Desperate Living (R)

Comedy 90
By Eric Henderson
With no fewer than five high-powered female (or nearly female) performances shrieking for attention, this 1977 film may be trash purveyor John Waters's most divalicious work ever--and it doesn't even include his stalwart leading "lady" Divine. A foully histrionic Mink Stole sets the tone in the first reel as Peggy, an unhinged, upscale housewife who's convinced the neighbor kids are trying to kill her, and that her own grade school whippersnappers are incestuous, sodomite perverts. It's easy to see how her mental condition has been allowed to fall so far, given that her in-house nurse is the astonishing Grizelda (played to the absolute hilt by Jean Hill, who damn near steals the movie, sinking her teeth into lines such as, "I don't want no white man looking at my Tampax!"). When Grizelda kills Peggy's husband by...uh, sitting on his face, the two are forced to leave suburban Baltimore for the safe haven of Mortville, a town where all of humanity's rejects congregate under the totalitarian rule of the whiny, marshmallow-shucking puddle of goo that is Queen Carlotta (Edith Massey, clearly putting every last ounce of her under-exercised thespian muscles into each disinterested "C'mon"). As in every great Waters film of the '70s, the complete surrender to bad taste is never simply the goal; here the auteur seems to be consciously attacking both bourgeois isolationism and underclass resentment. Or he could just be another gay man who stifles gags at the thought of lesbians having sex. After all, it can't be argued that his outspoken love for all that's grotesque in our society comes by the back of his hand. (Eric Henderson)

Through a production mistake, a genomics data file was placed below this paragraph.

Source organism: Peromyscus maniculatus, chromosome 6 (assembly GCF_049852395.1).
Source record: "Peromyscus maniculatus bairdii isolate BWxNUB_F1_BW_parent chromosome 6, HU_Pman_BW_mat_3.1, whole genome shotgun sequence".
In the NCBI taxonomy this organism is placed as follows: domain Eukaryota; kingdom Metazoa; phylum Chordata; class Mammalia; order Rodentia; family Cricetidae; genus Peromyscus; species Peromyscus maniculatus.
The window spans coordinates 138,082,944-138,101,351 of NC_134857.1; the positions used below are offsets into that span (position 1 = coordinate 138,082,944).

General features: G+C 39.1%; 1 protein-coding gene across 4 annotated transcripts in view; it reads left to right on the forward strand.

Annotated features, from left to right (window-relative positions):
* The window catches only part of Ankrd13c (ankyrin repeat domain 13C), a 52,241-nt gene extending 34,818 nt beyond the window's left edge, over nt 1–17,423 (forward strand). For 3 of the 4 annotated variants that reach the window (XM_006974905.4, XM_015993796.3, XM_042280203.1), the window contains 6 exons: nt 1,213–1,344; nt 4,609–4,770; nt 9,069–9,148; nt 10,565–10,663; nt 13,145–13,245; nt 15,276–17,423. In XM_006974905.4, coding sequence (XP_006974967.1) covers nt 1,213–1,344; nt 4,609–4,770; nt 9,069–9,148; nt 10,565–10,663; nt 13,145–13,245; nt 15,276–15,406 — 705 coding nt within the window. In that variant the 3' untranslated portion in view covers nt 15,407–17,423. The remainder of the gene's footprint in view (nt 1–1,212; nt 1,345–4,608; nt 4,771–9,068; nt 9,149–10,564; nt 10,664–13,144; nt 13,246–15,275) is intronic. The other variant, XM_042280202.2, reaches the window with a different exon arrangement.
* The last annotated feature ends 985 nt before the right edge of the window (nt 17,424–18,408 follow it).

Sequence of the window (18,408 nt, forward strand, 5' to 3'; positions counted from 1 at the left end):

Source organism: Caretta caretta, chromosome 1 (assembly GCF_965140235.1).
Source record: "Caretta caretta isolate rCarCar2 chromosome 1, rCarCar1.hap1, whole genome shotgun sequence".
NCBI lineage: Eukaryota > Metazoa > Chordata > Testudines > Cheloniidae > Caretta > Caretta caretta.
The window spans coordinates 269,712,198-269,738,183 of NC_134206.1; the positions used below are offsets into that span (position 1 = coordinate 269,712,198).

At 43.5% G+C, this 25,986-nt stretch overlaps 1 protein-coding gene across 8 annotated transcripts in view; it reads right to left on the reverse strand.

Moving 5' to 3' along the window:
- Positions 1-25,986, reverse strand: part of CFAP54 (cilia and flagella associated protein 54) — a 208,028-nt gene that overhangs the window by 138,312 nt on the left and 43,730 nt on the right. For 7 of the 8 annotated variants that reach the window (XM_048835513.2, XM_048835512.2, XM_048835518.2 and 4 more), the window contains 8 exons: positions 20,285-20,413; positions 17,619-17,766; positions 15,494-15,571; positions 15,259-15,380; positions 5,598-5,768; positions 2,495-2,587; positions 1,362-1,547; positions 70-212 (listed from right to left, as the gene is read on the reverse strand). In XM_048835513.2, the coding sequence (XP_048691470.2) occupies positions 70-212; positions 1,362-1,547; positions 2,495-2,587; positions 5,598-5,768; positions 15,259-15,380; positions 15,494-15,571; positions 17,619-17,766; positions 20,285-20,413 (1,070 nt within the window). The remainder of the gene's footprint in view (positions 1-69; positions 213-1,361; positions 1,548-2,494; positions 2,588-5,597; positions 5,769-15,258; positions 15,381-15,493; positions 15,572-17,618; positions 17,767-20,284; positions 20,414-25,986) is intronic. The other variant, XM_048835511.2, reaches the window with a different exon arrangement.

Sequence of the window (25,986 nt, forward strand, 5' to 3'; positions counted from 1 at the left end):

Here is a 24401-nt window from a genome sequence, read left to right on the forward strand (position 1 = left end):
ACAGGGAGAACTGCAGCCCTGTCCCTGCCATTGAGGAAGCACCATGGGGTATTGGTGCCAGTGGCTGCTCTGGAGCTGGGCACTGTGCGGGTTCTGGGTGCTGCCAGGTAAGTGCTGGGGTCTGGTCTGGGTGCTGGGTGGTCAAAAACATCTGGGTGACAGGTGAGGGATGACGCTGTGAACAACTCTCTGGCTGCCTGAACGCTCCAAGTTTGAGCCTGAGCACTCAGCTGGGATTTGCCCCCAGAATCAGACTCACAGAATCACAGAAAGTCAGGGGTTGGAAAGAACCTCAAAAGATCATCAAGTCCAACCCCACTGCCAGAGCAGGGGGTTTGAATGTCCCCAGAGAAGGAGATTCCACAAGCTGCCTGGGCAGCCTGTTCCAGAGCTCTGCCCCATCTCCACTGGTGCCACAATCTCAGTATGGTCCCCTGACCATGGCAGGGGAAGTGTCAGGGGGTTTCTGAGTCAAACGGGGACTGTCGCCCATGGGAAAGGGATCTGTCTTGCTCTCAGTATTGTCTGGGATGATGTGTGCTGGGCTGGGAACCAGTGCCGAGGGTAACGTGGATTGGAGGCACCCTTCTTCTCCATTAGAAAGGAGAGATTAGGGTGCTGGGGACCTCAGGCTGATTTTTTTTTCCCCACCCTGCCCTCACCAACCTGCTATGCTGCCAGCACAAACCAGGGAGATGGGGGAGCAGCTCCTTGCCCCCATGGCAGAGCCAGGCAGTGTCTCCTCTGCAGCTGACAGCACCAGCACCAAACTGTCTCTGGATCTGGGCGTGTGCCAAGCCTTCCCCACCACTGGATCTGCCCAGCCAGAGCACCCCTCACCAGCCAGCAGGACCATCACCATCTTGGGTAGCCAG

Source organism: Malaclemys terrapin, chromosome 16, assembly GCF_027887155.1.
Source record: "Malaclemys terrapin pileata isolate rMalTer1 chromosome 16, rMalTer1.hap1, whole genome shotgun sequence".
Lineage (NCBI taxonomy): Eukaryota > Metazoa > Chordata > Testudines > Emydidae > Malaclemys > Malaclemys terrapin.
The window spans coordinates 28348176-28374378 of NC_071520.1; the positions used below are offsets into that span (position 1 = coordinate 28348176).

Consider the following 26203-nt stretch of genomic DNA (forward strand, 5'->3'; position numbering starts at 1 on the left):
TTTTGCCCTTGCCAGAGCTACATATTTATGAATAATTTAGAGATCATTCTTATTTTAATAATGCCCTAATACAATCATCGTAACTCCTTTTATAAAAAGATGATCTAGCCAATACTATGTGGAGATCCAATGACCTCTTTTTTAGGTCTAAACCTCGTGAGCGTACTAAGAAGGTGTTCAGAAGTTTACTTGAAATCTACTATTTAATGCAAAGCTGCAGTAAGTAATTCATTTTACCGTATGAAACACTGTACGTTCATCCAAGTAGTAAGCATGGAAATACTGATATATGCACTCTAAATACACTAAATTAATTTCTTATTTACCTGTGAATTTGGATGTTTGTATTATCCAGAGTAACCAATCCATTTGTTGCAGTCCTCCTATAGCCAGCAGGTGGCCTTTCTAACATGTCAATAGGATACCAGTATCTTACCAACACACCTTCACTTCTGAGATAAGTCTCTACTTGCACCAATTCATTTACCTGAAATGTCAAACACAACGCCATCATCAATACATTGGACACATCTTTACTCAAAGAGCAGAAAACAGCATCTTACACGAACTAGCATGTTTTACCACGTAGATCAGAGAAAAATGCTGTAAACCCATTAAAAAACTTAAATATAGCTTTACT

John Waters Liz Renay, Mink Stole, Susan Lowe, Edith Massey, Mary Vivian Pearce, Jean Hill John Waters


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